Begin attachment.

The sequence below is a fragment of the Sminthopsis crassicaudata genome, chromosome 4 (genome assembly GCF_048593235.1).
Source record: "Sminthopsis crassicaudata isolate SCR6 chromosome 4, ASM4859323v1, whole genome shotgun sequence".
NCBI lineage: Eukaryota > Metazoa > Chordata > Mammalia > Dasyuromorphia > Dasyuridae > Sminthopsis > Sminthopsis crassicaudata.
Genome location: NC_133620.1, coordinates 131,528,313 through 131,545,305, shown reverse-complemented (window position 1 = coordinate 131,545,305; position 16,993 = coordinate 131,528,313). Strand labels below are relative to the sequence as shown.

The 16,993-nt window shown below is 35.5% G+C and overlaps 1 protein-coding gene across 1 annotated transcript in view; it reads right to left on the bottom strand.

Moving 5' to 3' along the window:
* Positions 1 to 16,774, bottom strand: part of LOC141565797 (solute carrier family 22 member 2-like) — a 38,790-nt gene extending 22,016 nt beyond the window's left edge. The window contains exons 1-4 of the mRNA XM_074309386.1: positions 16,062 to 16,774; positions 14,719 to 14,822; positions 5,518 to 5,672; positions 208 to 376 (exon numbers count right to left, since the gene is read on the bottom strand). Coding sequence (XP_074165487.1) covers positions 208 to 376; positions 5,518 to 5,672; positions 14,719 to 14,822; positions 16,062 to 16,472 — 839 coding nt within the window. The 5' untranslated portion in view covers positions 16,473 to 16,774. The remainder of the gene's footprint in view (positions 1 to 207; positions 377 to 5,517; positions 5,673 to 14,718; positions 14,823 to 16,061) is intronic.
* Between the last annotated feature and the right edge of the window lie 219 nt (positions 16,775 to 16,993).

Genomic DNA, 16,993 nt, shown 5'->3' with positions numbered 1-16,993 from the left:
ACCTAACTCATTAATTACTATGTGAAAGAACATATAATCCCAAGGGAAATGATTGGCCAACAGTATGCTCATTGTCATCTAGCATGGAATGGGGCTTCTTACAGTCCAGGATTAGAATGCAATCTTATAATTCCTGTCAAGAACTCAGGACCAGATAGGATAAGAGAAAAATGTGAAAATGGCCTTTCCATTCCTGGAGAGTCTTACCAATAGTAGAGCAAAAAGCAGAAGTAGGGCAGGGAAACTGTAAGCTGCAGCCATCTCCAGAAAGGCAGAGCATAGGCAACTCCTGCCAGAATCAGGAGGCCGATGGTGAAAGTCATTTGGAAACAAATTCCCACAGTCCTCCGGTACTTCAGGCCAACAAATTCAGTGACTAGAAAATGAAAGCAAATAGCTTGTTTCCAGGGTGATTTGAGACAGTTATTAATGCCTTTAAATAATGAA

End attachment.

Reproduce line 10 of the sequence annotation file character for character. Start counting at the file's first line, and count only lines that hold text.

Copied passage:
ACCTAACTCATTAATTACTATGTGAAAGAACATATAATCCCAAGGGAAATGATTGGCCAACAGTATGCTCATTGTCATCTAGCATGGAATGGGGCTTCTTACAGTCCAGGATTAGAATGCAATCTTATAATTCCTGTCAAGAACTCAGGACCAGATAGGATAAGAGAAAAATGTGAAAATGGCCTTTCCATTCCTGGAGAGTCTTACCAATAGTAGAGCAAAAAGCAGAAGTAGGGCAGGGAAACTGTAAGCTGCAGCCATCTCCAGAAAGGCAGAGCATAGGCAACTCCTGCCAGAATCAGGAGGCCGATGGTGAAAGTCATTTGGAAACAAATTCCCACAGTCCTCCGGTACTTCAGGCCAACAAATTCAGTGACTAGAAAATGAAAGCAAATAGCTTGTTTCCAGGGTGATTTGAGACAGTTATTAATGCCTTTAAATAATGAA